Military cooperation with Russia as guarantee of Kremlin’s support for Lukashenko in 2015 presidential election
On September 20th – 26th, a joint Russo-Belarusian strategic military exercise ‘West – 2013’ will be held.
Russo-Belarusian military cooperation aims to achieve primarily domestic political objectives set by Russian and Belarusian leaders. Despite the number of joint Russo-Belarusian military projects which have been announced, the countries lack resources to support them in full. For Lukashenko, the expansion of Belarusian-Russian military cooperation is a guarantee of the Kremlin’s support during the 2015 presidential election.
National defence is not the ultimate priority for Belarus, since Lukashenko sees no real threat from NATO countries. Russia also does not believe that the West poses a serious military threat. Russia is increasingly concerned about its Eastern and Southern borders.
Since 1995, Belarus has been consistently expanding its cooperation with NATO in the framework of the ‘Partnership for Peace’ Programme. As a result, in April 2013 Belarus announced its readiness to send its peace-keeping company to participate in the programme.
The ongoing joint Russo-Belarusian military exercises ‘West – 2013’ are much smaller than exercises held in Eastern and Central Russian military districts. In the ‘West – 2013’ exercise, 12,900 soldiers and 350 armored vehicles will take part. Recent exercises in two Russian military districts involved about 160,000 soldiers, 1,000 tanks and armored vehicles, 130 long-range aircrafts, military transport, fighters, bombers and the Army Air Corps, as well about 70 Russian Navy ships.
Domestic political interests of elites in both states are the driving force behind the military exercise. Alexander Lukashenko allows Russian military presence in Belarus in exchange for Russia’s political and economic support. Back in 1996, Belarus and Russia adopted a package of documents, according to which Russia was provided military facilities for rent in Vileika and Gantsevichi, and, if necessary, access to Belarusian military infrastructure. In return, Russia supported Alexander Lukashenko during the 1996 political crisis, and subsequently provided free access for Belarusian goods on the Russian market. Even when Russo-Belarusian relations deteriorate, the Belarusian president avoids raising the issue of Russian military presence. During the recent ‘potash conflict’, Lukashenko remained Russia’s loyal military ally and on August 29th appointed Dvigalev as Unified Air Defence Commander.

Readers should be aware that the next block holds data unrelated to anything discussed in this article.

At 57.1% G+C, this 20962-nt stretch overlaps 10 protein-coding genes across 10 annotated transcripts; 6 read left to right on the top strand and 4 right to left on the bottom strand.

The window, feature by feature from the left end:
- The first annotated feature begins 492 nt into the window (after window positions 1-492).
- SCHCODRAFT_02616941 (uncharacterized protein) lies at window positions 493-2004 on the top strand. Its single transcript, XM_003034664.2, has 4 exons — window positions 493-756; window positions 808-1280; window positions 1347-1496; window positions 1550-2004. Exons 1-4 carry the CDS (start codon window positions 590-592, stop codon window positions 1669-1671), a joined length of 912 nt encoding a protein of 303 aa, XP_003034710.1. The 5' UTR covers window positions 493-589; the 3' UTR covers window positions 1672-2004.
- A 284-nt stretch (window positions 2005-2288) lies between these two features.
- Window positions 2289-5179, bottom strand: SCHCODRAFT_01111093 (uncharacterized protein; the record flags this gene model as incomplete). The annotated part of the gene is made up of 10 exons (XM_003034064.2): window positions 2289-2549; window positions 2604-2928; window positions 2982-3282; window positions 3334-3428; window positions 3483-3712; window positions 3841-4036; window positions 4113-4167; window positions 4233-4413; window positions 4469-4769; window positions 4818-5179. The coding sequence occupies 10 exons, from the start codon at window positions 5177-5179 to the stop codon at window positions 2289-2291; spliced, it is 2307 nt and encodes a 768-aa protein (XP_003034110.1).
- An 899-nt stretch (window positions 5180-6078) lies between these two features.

Establishing an airbase in Lida, Western Belarus, is a necessary move to ensure domestic political effect in Russia, where Vladimir Putin’s position in recent years has significantly weakened. Integration projects and military cooperation in the post-Soviet space are old methods the Kremlin uses to play on the Russian population’s post-imperial sentiments.
Simultaneously, Russia lacks the resources to maintain its military presence in Belarus, or provide assistance for Belarusian Army in its efforts to modernize. Plans to build an air base in Belarus or upgrade the aircraft fleet have been discussed for a decade. Aircrafts in service in Belarus date back to 1970-1980s and are unable to provide full protection. The ‘Teddy bear drop’ last summer confirmed the vulnerability of Belarus’ airspace.
The Russian air base in Belarus should be deployed by the 2015 presidential elections. For Alexander Lukashenko, this would be a guarantee of the Kremlin’s support. Most opposition leaders have traditionally opposed Russia’s military presence in Belarus, which is unacceptable for the Russian leaders. Polls say that over one-third of the Belarusian population opposes Russia’s military presence in Belarus. The campaign against Russian airbase deployment launched by some oppositional parties plays into the hands of Lukashenko. Lukashenko becomes a guarantor of the Russian military presence in Belarus.